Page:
Limit Theory

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Limit Theory

Post by Commander McLane » Wed Nov 21, 2012 9:48 pm

I know that currently we're all excited about Elite: Dangerous.*

But I've got some questions for you:

You like a single-player space game? You like a big open sandbox, with no pre-defined narrative at all? You like a procedurally generated universe? And you like it infinitely big?

You should definitely take a look at this.


_______________
*Or perhaps not so excited anymore, given that David Braben/Frontier Development seem intent on making it a textbook example of how-not-to-handle-a-crowdfunding-campaign.

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Re: Limit Theory

Post by Kasero » Wed Nov 21, 2012 10:13 pm

I was surfing Spacesimcentral half an hour ago and read the news about it.
The time to check LT's Kickstarter and the project, and here I come to see that someone was faster than me :mrgreen:

It seems great, especially from a one-man dev team, kind of a genious guy!

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Re: Limit Theory

Post by Disembodied » Wed Nov 21, 2012 11:29 pm

Oh, very sweet! Space games are hip again ... or at least, crowdsourcing funding to make space games is hip. For the first time, probably.

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Re: Limit Theory

Post by Cody » Wed Nov 21, 2012 11:33 pm

Disembodied wrote:Oh, very sweet! Space games are hip again
<sniggers>

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Re: Limit Theory

Post by ClymAngus » Thu Nov 22, 2012 1:58 am

Disembodied wrote:Oh, very sweet! Space games are hip again ... or at least, crowdsourcing funding to make space games is hip. For the first time, probably.
the dividing principle depresses me. Especially given the influx of interest. One idea has a better chance of being made, but with competition comes, an interest devolution to the point ALL may fail due to the lack of unity....

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Re: Limit Theory

Post by Commander McLane » Thu Nov 22, 2012 9:20 am

ClymAngus wrote:
Disembodied wrote:Oh, very sweet! Space games are hip again ... or at least, crowdsourcing funding to make space games is hip. For the first time, probably.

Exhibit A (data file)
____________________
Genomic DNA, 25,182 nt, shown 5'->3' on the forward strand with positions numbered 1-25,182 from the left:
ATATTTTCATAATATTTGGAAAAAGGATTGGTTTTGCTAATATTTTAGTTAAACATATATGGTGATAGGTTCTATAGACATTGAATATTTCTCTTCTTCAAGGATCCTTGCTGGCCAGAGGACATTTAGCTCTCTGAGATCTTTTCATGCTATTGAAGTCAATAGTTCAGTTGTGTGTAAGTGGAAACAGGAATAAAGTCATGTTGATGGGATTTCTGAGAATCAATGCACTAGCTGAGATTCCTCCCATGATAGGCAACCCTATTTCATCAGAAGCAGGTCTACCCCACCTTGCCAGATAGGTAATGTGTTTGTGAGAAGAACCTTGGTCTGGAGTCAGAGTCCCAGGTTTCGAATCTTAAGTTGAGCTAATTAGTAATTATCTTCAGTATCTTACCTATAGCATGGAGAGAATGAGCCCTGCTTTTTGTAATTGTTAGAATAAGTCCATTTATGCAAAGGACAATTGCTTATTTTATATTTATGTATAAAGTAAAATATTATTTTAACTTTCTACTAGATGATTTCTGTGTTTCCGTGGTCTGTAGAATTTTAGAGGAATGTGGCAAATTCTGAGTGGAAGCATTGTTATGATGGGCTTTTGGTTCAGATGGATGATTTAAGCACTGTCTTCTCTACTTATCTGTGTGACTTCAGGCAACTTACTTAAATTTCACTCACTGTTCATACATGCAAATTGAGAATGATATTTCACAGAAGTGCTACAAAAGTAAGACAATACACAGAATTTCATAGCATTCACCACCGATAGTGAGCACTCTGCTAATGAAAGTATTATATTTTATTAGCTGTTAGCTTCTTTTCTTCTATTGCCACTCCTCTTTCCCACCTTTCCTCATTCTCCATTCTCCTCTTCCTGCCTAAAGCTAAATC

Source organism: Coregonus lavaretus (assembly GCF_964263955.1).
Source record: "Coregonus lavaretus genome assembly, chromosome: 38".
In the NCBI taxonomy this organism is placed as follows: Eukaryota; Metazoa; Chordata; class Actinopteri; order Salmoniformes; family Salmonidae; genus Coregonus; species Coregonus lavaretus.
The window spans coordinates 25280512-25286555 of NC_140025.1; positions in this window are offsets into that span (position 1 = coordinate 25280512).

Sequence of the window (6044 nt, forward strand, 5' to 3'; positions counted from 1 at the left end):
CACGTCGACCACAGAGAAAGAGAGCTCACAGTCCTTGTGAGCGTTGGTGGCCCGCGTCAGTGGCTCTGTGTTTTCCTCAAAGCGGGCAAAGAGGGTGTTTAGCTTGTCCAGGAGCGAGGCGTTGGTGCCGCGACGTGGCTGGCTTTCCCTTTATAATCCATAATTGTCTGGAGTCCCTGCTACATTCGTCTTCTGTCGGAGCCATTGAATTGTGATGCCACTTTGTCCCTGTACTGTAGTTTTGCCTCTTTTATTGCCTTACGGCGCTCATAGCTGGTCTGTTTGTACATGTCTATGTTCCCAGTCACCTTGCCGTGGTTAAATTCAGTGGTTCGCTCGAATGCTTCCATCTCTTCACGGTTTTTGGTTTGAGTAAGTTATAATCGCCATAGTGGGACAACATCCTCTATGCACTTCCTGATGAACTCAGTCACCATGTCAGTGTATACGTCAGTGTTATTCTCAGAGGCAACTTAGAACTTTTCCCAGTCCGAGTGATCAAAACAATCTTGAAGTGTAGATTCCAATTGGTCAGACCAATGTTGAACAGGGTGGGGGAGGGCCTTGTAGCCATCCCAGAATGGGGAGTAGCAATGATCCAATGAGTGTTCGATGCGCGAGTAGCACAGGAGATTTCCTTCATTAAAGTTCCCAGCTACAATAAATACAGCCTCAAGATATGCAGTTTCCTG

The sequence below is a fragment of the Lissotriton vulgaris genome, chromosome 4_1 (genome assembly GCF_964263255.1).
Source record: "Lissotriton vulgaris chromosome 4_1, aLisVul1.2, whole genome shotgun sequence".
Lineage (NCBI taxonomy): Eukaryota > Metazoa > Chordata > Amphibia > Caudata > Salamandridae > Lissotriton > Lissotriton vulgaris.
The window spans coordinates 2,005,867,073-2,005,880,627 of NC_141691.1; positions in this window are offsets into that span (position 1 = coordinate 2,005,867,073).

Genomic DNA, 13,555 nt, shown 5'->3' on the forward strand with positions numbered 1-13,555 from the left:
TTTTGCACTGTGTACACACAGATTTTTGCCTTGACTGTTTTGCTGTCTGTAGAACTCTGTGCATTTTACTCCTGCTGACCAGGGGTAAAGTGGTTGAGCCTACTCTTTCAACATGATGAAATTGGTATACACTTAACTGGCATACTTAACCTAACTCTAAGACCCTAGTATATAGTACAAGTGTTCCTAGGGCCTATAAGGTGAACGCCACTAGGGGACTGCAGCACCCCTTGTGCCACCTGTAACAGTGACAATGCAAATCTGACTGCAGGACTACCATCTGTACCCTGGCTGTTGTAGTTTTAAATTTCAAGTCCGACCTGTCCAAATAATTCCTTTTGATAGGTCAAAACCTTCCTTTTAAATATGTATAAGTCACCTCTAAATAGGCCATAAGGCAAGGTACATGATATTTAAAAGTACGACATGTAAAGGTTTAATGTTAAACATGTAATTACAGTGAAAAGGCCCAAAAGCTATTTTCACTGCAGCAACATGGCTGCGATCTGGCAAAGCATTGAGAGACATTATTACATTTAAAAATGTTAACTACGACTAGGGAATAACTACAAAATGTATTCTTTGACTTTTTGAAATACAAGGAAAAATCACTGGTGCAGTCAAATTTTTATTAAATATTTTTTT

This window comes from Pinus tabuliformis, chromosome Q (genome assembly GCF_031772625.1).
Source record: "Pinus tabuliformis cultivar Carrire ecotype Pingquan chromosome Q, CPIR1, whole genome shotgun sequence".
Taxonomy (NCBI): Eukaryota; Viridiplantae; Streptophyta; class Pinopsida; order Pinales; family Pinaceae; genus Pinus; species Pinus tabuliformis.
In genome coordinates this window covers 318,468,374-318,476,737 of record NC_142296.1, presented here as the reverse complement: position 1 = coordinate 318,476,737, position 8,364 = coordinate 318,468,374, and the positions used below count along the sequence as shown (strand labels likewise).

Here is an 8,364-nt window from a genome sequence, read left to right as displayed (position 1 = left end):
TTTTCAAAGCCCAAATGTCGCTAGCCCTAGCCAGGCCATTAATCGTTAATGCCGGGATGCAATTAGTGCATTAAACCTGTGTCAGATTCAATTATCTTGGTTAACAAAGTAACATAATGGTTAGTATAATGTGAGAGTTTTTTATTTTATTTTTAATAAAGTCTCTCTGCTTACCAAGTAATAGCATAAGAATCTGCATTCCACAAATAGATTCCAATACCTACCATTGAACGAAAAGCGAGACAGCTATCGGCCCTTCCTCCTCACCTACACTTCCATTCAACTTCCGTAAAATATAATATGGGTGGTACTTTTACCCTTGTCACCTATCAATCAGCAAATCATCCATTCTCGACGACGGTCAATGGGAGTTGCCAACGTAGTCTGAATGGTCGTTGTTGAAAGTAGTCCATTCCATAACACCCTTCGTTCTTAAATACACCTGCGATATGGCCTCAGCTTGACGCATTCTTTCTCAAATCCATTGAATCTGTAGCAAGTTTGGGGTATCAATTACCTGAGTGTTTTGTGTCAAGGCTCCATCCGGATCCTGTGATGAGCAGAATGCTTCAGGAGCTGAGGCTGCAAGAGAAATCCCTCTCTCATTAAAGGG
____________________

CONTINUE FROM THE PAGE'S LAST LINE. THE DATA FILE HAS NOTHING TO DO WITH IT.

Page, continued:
the dividing principle depresses me. Especially given the influx of interest. One idea has a better chance of being made, but with competition comes, an interest devolution to the point ALL may fail due to the lack of unity....
Maybe. But on the other hand: competition is good.

Also, on the one side there is an established software company and on the other side there is a young guy who has set out to re-invent the genre. Which not-coincidentally reminds some people of two young guys from Cambridge who went to invent the genre back in 1983. :wink:

He created his own engine from scratch. And he did it in three months. And he has already far more to show than the company which has only been working on its project for 14 years. Even if it was basically vapourware between 1998 and 2012, over all these years they must have put at least as many man-hours into it than a single person can possibly have in three months.

Also, the amount of funding requested is vastly different. I'm fairly sure that Limit Theory will make its goal, provided that nothing unforeseen happens (like the whole thing turning out to be a hoax). I'm rather less confident in the case of Elite: Dangerous. (I'm even less confident that it won't turn out to be a hoax.) And if Elite: Dangerous won't make its goal, that will not be the fault of any competitor who is committed to their project. It will be solely because of the lack of commitment on the part of David Braben/Frontier Development. At this point I'm not sure whether it's merely a lack of commitment to crowd funding (which is a terrible strategy if you rely on crowd funding; it's equivalent to biting the hand that feeds you) or a lack of commitment to the project itself. It's anyone's guess which one it is.